In the end it doesn’t matter what I think, this is just my opinion, and every woman has the right to choose what she wants. I just hope that it is an informed decision, based on other research she has done besides listening to what the doctor told her.

If I had listened to doctors I wouldn’t have an appendix anymore and would probably have had an induction with Landon. But I trusted my gut instinct and was well-informed to make well-informed decisions, so neither happened.

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Rachel June 28, 2011 at 11:06 PM

What’s really funny is that those bright,perky, big boobs that everyone loves are so obviously breastfeeding boobs! Most people don’t have boobs that look like that naturally.

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Jennifer June 28, 2011 at 10:30 PM

This is tough – I’m pregnant with my second right now, and I’ve got nightmares of my body being completely different than what it used to be – again! Of course our bodies are changed forever from pregnancy, let alone more than one, but if the saying “my body, my choice” is to remain true, then, I personally cannot say a thing on the topic… also, because I am so totally biased as I am afraid of needles and knives! LOL!

Stopping by and following your blog from MBC’s “Follow Each Other In Blogs” group! Great post!

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Julie B. June 28, 2011 at 9:00 PM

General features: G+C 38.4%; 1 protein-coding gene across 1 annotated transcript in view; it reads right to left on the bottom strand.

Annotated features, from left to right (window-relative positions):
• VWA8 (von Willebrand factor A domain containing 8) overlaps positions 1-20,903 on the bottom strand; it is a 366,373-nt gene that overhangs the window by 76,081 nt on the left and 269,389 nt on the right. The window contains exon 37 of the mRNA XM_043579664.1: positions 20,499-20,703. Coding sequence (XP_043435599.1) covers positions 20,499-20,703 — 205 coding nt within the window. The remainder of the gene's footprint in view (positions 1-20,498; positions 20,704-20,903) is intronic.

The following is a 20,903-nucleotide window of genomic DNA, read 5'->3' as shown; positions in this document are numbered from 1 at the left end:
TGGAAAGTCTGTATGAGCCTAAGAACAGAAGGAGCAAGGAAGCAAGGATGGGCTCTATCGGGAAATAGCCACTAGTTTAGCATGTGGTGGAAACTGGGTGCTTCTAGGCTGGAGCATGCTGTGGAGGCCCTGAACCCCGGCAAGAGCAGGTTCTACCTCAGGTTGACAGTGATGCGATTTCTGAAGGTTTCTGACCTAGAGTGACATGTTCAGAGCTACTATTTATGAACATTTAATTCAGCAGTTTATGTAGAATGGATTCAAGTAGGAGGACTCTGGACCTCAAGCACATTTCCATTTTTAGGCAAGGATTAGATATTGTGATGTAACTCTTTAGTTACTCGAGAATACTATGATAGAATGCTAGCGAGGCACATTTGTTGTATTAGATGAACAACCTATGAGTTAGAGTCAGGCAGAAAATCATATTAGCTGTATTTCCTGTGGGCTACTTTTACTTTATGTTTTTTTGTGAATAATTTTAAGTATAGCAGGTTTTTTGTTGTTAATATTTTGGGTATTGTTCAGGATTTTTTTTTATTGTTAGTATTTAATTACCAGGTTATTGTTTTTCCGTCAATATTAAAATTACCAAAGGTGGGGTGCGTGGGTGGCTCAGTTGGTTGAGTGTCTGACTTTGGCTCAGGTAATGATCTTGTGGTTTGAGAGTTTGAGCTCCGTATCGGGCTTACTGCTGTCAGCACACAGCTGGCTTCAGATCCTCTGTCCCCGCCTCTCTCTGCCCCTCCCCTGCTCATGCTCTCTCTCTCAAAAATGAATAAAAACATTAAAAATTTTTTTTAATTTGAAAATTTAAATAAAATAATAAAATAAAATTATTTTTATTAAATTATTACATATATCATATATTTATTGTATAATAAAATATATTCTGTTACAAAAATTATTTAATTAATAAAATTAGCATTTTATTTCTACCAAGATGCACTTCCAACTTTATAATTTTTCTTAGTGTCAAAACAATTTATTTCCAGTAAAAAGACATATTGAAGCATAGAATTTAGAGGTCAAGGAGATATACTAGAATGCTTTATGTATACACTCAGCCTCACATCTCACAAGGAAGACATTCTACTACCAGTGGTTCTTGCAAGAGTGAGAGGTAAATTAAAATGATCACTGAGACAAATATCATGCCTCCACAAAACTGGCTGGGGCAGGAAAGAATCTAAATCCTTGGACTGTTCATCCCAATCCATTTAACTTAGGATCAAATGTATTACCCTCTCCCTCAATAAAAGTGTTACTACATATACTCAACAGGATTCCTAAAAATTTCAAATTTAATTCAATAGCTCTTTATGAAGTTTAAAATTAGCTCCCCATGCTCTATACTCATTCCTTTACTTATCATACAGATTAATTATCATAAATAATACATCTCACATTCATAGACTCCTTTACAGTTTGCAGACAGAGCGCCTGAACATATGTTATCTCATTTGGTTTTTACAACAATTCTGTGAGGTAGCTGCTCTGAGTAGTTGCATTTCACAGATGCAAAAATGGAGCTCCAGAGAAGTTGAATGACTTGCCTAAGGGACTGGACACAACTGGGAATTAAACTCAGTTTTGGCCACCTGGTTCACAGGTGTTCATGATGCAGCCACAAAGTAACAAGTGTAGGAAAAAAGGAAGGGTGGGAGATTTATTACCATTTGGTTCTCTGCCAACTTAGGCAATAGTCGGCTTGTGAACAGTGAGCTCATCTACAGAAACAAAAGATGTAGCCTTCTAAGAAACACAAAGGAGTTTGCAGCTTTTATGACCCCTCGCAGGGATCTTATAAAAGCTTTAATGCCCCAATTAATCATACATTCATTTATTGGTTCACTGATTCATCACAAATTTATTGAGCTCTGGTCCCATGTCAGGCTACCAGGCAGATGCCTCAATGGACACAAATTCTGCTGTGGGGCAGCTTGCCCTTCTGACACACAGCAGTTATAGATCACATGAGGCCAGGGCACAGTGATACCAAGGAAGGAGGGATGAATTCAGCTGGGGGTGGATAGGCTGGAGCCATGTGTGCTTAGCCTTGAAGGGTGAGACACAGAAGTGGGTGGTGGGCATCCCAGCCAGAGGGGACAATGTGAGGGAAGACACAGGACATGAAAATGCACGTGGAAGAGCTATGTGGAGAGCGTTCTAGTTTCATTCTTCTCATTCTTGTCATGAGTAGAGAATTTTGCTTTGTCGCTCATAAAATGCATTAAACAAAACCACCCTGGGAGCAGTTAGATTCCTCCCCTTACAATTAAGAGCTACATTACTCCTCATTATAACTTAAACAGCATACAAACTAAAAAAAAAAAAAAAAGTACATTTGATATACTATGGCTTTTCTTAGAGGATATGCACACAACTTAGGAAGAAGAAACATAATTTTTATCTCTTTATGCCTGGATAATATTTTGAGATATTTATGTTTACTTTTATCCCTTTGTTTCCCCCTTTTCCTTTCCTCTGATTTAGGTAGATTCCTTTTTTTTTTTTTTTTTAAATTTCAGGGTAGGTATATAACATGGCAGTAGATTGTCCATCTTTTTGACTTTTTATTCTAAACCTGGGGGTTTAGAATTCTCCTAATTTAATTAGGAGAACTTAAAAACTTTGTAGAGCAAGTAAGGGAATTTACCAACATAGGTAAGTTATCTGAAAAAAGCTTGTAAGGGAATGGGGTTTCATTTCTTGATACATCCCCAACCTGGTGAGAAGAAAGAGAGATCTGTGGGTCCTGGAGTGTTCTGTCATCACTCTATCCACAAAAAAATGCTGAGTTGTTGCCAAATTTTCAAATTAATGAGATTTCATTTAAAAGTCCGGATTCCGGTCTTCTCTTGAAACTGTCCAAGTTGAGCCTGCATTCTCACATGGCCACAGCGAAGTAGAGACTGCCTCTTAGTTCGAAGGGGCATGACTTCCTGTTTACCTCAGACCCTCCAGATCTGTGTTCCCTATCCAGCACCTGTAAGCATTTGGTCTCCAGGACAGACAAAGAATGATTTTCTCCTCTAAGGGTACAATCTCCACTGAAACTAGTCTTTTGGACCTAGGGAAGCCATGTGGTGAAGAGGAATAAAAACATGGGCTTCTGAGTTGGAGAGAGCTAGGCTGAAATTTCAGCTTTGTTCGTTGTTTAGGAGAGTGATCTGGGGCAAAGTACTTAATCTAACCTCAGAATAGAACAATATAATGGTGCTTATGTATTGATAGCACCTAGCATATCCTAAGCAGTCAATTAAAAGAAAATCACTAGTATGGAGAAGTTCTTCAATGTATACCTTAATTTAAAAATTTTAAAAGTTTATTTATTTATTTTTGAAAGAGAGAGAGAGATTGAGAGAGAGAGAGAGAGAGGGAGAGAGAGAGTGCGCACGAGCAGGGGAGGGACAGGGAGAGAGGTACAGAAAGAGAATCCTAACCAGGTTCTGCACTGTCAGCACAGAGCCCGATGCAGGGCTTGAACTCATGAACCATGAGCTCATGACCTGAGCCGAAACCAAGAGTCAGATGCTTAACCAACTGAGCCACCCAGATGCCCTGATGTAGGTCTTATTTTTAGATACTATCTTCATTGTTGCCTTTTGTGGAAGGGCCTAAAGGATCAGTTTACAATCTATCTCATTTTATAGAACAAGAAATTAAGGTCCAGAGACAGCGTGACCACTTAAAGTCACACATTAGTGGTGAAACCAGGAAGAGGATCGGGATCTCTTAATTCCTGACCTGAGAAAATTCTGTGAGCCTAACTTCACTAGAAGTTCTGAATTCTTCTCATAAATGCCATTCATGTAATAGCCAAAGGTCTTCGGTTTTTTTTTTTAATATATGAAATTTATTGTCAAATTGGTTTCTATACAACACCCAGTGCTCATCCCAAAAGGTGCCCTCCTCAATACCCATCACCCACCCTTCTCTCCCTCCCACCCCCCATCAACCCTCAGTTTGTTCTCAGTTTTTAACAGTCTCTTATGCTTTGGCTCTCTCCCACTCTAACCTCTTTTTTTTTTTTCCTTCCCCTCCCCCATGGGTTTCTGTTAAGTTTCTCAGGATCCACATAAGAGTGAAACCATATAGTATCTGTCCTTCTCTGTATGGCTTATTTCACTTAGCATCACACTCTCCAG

I hope this comment doesn’t come across as any way but just me putting my feelings out there. But why is the assumption that society or anyone else really, other than the woman herself, is the reason a woman would want plastic surgery? For me, the plastic surgery is for ME, not for anyone else. I believe that a woman who wants a boob job has every right to get one if it makes her happy. It doesn’t necessarily mean that we need to get down and pray for me; because society has somehow made me feel inferior. Nah! Some of us just like having perky, perfect boobs and have surgery to make them that way just because WE want to. Not because anyone else does or does not.

You state: “I’m unhappy with the extra pounds I’ve put on, but I’m not defined by those 10 extra pounds — and fake boobs are not on my wish list.”

Fake boobs may not be on YOUR wish list; but for other women, they are. And those women are entitled to that. You say you are “unhappy” with the 10 extra pounds (but are not defined by them). In the same way you are unhappy with those pounds; and would maybe change up your eating habits to change that, some of us are unhappy with our breasts and would have surgery to change that. Just because breastfeeding and the boob effects after did not bother YOU, they very well might have bothered someone else (much like the 10 pounds might bother YOU but someone else could care less about 10 pounds but want the boobs). I think it’s all totally personal. Now, I think where you may be going is that you wish that breastfeeding was not looked at as a reason for boob changes; and I’m sure you hope women still decide to breastfeed since you consider that to be a competely invalid reason for boob change. Other women may disagree with you there. I didn’t breastfeed, so I wouldn’t know. I guess I’m one of the selfish mothers out there! :)

All in all, I think saying that having a boob job after breastfeeding is a sad and terrible thing; is not really reflective of how most women feel about it. Some of these women may have been unhappy with their boob status before -but if they wish to get a boob job, get one and feel better about themselves, then who am I to judge the why’s and when’s? I think we should support other women, no matter if their decision is one we share or not.